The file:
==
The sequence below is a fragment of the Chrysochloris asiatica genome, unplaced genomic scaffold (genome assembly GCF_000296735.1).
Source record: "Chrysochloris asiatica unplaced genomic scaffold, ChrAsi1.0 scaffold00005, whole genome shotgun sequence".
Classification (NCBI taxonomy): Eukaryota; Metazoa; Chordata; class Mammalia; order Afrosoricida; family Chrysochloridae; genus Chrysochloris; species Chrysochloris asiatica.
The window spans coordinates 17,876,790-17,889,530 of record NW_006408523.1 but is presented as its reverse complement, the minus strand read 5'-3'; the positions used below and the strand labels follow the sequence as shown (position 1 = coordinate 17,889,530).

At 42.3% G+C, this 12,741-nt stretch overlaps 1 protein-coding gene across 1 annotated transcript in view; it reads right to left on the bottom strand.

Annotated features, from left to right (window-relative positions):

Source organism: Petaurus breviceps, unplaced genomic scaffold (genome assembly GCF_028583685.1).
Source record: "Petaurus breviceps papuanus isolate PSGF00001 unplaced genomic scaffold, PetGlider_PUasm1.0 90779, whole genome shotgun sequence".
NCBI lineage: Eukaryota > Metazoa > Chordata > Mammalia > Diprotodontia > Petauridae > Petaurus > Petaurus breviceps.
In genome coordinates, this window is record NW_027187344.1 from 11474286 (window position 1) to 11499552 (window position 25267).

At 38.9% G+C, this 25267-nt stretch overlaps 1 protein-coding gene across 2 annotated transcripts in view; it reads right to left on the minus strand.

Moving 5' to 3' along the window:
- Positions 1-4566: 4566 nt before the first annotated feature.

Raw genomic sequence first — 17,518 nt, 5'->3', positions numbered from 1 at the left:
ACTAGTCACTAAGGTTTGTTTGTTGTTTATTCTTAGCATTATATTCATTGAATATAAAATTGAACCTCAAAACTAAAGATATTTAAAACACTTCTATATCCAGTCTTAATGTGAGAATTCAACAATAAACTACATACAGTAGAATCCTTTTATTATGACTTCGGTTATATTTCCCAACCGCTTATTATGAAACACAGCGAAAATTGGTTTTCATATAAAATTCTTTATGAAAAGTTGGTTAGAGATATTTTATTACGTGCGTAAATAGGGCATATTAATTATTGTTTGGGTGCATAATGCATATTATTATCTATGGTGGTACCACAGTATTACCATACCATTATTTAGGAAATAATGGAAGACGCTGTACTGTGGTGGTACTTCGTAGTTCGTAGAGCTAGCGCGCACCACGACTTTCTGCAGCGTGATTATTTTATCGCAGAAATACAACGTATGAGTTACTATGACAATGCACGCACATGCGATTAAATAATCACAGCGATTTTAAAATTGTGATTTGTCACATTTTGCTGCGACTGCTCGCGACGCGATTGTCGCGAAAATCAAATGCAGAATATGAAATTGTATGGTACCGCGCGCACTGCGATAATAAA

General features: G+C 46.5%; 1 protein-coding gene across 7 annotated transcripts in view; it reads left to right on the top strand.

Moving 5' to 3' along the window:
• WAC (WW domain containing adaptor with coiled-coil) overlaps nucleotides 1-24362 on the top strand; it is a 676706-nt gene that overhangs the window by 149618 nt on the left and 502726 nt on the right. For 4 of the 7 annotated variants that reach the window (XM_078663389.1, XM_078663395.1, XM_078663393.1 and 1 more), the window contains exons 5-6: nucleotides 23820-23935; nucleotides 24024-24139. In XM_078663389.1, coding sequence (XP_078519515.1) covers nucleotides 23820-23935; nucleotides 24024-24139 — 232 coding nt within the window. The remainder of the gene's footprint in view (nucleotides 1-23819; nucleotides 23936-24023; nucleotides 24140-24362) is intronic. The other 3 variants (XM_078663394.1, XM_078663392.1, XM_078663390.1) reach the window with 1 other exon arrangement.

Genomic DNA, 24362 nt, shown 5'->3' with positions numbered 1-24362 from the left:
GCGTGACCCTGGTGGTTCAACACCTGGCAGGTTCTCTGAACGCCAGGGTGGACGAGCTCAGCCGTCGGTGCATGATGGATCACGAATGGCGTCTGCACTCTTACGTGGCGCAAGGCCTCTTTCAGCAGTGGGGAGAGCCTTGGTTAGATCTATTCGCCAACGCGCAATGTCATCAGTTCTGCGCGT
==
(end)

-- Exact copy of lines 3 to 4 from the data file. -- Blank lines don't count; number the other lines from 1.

Classification (NCBI taxonomy): Eukaryota; Metazoa; Chordata; class Mammalia; order Afrosoricida; family Chrysochloridae; genus Chrysochloris; species Chrysochloris asiatica.
The window spans coordinates 17,876,790-17,889,530 of record NW_006408523.1 but is presented as its reverse complement, the minus strand read 5'-3'; the positions used below and the strand labels follow the sequence as shown (position 1 = coordinate 17,889,530).